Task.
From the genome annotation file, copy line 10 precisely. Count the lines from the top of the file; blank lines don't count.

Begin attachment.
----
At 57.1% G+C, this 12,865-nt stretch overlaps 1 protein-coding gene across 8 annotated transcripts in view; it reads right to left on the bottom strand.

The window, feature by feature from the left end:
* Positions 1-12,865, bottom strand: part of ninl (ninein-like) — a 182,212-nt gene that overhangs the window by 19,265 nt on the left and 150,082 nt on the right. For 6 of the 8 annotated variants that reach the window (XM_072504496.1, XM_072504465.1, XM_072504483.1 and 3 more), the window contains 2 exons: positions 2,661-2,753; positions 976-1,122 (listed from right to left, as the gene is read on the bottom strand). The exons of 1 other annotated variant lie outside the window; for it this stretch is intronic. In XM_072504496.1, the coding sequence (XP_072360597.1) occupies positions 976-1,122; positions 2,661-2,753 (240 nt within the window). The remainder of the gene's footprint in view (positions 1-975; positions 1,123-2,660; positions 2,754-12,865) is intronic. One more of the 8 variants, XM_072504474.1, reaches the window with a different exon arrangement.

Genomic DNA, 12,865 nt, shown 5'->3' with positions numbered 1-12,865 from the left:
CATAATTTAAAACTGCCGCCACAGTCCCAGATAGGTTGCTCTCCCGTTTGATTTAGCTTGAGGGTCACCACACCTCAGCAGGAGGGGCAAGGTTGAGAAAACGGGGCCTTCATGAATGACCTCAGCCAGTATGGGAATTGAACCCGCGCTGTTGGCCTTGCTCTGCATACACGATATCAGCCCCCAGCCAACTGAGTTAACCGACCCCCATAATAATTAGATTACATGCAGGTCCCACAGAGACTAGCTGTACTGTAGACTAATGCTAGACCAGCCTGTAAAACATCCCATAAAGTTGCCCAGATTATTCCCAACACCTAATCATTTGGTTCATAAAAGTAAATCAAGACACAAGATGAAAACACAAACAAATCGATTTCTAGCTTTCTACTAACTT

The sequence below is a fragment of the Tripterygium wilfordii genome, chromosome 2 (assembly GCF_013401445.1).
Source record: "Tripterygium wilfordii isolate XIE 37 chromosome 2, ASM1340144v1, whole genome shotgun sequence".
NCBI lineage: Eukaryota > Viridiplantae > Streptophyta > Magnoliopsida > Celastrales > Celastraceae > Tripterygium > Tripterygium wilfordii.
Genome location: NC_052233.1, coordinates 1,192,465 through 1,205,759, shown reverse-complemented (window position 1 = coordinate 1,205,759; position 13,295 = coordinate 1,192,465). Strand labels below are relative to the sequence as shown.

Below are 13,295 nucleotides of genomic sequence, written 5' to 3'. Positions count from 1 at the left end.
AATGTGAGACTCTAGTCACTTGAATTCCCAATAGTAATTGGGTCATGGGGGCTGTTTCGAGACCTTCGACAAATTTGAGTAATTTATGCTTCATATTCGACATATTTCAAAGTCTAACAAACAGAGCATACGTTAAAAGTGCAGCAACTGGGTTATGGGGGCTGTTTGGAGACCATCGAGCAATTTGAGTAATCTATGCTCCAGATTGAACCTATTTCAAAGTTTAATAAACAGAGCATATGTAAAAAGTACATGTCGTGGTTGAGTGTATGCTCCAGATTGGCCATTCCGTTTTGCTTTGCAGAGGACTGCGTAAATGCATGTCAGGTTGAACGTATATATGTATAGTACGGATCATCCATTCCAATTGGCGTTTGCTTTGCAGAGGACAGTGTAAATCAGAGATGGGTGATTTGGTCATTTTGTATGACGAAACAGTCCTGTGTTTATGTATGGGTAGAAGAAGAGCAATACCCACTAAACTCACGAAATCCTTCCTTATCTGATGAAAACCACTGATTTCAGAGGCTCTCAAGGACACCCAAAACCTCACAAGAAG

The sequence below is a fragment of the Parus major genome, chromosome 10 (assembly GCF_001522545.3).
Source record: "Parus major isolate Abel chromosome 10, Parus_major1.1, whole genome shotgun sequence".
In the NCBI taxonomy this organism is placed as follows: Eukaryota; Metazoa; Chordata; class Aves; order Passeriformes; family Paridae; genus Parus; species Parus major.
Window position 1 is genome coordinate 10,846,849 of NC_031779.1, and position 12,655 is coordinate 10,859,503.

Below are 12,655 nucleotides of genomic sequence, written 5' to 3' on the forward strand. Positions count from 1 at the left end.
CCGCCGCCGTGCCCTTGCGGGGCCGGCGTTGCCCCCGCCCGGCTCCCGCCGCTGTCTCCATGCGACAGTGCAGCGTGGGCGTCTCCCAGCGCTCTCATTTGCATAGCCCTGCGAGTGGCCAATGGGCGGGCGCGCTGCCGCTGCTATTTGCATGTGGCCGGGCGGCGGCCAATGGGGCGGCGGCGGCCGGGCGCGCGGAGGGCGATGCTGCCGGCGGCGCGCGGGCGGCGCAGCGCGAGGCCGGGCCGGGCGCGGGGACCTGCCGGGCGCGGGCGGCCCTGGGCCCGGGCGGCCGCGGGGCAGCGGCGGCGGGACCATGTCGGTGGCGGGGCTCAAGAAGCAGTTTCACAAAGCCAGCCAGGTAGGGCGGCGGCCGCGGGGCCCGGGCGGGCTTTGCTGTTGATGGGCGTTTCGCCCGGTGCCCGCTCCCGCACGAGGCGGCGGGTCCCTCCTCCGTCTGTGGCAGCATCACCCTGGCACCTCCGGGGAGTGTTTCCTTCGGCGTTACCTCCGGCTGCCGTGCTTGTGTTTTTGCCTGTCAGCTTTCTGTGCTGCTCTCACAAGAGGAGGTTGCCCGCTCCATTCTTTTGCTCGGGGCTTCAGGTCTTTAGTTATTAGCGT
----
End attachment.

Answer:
Below are 13,295 nucleotides of genomic sequence, written 5' to 3'. Positions count from 1 at the left end.